Keep Your Life in Balance, Take a Rest Day!

“Rest when you’re weary. Refresh and renew yourself, your body, your mind, your spirit. Then get back to work.” ~ Ralph Marston

No running for me this morning!!  I have to admit, it felt pretty good to take day off from running.  I  feel like I’ve been going non-stop in the last few weeks.  Between working, studying, writing this blog, waking up early and going to bed later than usual, and of course training for Boston (I’ve run over 220 miles so far in 2011) I find myself always rushing to the next thing that has to be done on my list feeling increasingly anxious and disconnected.  I am definitely overwhelmed and I need to find balance!

A Fun Day Fooling Around While Laying Down in the Grass at the Common

I personally find it challenging to avoid giving in to the temptation to rush.  I’ve always done everything at a fast pace, from eating to falling asleep.  My mom nicknamed me “Terremoto” that in Italian means Earthquake; the result of a sudden release of energy ~ wikipedia.   I love and  need to be busy and productive.  However, this morning I woke up feeling physically and mentally exhausted and I found myself yelling at our puppy Luna for going potty in the house when at the end if I didn’t rush her inside because I had things to do she would have gone outside!  It was definitely a wake up call for me,  it got me thinking.  “‘I need to slow down,’ I burst out!”  I don’t want my life to pass me by before I can really enjoy it.

Slowing down is not always easy to do, at least not for me.  That’s why I need to really make an extra effort in order for me to appreciate life more and at be happier.

Here’s how I am going to do it:

  1. Do less. Focus on what’s really important, what really must be done, and let go of the rest.
  2. Be in the moment. Focus on what’s going on right now, on people around me, on the environment, without thinking of all the things I need to do.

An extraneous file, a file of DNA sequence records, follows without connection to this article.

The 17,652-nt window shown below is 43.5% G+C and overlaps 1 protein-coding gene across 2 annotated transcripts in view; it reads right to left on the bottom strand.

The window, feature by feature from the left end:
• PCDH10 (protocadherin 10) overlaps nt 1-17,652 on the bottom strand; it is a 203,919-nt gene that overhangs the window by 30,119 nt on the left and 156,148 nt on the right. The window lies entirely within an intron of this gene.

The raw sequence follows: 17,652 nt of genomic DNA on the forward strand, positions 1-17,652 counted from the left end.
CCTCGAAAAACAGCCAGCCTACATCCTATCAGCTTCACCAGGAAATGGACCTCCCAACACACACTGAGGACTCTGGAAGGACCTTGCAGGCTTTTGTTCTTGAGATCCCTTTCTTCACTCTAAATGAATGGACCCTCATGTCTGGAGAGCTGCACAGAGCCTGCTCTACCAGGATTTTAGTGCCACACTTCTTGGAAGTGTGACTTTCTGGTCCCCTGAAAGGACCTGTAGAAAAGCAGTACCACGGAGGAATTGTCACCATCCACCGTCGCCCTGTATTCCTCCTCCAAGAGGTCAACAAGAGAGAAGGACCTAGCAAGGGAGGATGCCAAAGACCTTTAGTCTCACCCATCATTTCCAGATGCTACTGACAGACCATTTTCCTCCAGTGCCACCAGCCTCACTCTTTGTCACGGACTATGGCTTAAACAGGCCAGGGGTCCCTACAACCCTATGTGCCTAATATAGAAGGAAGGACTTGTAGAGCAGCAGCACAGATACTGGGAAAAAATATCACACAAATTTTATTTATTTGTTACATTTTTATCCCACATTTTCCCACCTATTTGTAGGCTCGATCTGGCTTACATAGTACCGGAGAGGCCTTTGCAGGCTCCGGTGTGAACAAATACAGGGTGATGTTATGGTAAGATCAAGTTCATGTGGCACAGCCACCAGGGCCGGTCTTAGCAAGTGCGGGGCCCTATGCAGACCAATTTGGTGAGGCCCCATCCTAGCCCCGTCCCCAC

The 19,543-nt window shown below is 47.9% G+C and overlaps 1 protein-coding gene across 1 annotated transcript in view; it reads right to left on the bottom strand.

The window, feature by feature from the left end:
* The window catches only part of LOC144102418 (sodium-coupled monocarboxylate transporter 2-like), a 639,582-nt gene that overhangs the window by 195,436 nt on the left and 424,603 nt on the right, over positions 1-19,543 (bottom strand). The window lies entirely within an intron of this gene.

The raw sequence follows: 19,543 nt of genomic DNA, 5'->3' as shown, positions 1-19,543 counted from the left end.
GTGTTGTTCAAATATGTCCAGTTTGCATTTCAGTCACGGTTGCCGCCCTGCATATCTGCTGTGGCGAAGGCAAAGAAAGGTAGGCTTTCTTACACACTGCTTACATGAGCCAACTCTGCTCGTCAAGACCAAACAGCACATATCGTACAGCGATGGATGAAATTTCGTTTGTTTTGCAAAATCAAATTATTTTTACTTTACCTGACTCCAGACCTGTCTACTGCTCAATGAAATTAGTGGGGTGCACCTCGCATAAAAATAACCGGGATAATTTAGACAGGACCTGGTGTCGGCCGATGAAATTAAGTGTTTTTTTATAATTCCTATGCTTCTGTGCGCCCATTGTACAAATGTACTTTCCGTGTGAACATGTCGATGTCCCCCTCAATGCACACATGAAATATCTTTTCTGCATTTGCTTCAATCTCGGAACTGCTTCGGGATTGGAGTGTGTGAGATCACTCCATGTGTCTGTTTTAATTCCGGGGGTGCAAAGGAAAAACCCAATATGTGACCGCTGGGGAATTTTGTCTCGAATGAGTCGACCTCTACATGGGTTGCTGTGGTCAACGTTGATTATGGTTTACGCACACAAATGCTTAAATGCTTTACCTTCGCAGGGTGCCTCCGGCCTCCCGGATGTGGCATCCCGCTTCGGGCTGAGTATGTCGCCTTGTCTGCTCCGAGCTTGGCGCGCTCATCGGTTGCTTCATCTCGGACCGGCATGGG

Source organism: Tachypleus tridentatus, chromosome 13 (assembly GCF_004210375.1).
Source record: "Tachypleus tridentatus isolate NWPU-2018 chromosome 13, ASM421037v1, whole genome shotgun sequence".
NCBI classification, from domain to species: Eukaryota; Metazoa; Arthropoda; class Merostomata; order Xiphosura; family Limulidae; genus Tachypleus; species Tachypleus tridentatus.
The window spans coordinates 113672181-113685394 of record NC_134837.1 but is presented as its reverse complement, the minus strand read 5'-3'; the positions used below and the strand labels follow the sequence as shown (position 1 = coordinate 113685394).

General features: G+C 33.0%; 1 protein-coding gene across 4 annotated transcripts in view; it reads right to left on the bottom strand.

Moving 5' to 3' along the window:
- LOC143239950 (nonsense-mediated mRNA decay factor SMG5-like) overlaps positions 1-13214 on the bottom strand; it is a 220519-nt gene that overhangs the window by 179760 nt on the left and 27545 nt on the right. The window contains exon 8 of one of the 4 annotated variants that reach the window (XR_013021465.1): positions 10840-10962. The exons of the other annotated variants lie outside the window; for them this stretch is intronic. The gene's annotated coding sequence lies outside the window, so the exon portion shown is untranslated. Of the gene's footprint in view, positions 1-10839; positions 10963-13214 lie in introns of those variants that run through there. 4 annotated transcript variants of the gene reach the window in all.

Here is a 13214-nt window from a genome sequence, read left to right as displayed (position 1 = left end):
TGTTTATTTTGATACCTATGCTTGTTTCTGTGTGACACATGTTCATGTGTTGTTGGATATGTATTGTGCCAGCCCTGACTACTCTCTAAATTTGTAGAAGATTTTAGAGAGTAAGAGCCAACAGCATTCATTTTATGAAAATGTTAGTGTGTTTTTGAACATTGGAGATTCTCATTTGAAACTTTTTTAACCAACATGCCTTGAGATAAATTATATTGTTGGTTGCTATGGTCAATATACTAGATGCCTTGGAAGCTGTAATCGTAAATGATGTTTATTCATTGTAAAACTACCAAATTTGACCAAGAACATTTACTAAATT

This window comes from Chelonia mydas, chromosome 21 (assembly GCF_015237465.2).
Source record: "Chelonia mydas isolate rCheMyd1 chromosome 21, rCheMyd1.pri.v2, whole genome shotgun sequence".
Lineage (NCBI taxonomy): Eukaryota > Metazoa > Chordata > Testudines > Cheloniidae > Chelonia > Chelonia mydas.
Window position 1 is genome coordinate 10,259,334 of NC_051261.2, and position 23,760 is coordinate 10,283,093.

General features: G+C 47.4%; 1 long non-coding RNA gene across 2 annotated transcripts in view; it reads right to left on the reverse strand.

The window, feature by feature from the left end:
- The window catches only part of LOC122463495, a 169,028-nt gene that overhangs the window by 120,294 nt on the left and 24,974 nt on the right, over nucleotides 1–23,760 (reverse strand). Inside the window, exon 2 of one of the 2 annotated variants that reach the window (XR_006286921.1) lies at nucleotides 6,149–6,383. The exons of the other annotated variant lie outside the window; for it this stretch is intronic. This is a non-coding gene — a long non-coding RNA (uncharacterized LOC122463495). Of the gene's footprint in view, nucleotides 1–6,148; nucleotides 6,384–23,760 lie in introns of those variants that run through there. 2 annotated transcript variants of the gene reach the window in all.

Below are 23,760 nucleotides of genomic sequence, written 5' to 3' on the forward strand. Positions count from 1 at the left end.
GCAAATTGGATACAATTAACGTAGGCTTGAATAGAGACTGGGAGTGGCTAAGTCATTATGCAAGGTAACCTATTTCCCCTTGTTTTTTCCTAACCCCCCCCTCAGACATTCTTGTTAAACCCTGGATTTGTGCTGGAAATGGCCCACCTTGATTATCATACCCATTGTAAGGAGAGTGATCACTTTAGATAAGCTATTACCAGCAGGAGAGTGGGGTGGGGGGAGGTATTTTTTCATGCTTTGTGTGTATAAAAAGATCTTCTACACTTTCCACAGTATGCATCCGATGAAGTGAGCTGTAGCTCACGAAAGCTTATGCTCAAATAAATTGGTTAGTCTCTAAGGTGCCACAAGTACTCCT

3. Unplug Yourself. Turn off or mute my cellphone and don’t check e-mails once in awhile, especially if I want to focus on a project, in this way I will avoid interruptions.  Our friends and family don’t mind to wait for me!
  4. Eat slower. This is a hard one for me.  Enjoy and chew each bite, doing so I will appreciate the flavors and improve the digestion.
  5. Walk to work Slower.  Make it a peaceful time to notice my life, and the things I’m passing by.
  6. Single-Tasking. Focus on one thing at a time and when I feel I am about to switch to another project, pause and breathe.
  7. Breathe. When I feel I am stressing out, stop , and take a deep breath.  This morning hugging Dustin helped me stop and for that minute I was enjoying his warmth.  I took few deep breath and I felt the stress going out.  I think it helps bring us back to the present and slow down.

As far as running goes, try to pay close attention to what your body tells you.  Listen to yourself honestly.  If you’ve been fatigued for several days in a row, then you may need to schedule some rest and recovery time.   As much as I love starting my day with a good and piecful run, it’s important to rest up too.   Resting is a big part of training and keeping your body healthy.  Rest days allow our body to recover and get ready for the next run.

Running break down the muscles in our body,  we need to give the body time to rebuild these muscles back up again.  This will make the muscles stronger allowing us to improve.  If we do not rest enough, we will start to feel tired all the time and eventually you’ll get injured or ill.  Most people should have at least one rest day a week. Beginners need around two or three.  A common mistake to marathon training is not planning sufficient rest.  Many runners train to hard when they should be recovering from training. If we  train too hard without recovering from it,  we won’t give the chance to our body to adapt to the stress and function more efficiently not allowing us to have a good quality training later.

Take a rest, relax, love, laugh and enjoy your life, you’ll come back re-energized!

Here you can find the number of recovery (easy workout)days recommended following different workout efforts. A typical training week utilize 3 hard workouts alternated with 4 recovery days.

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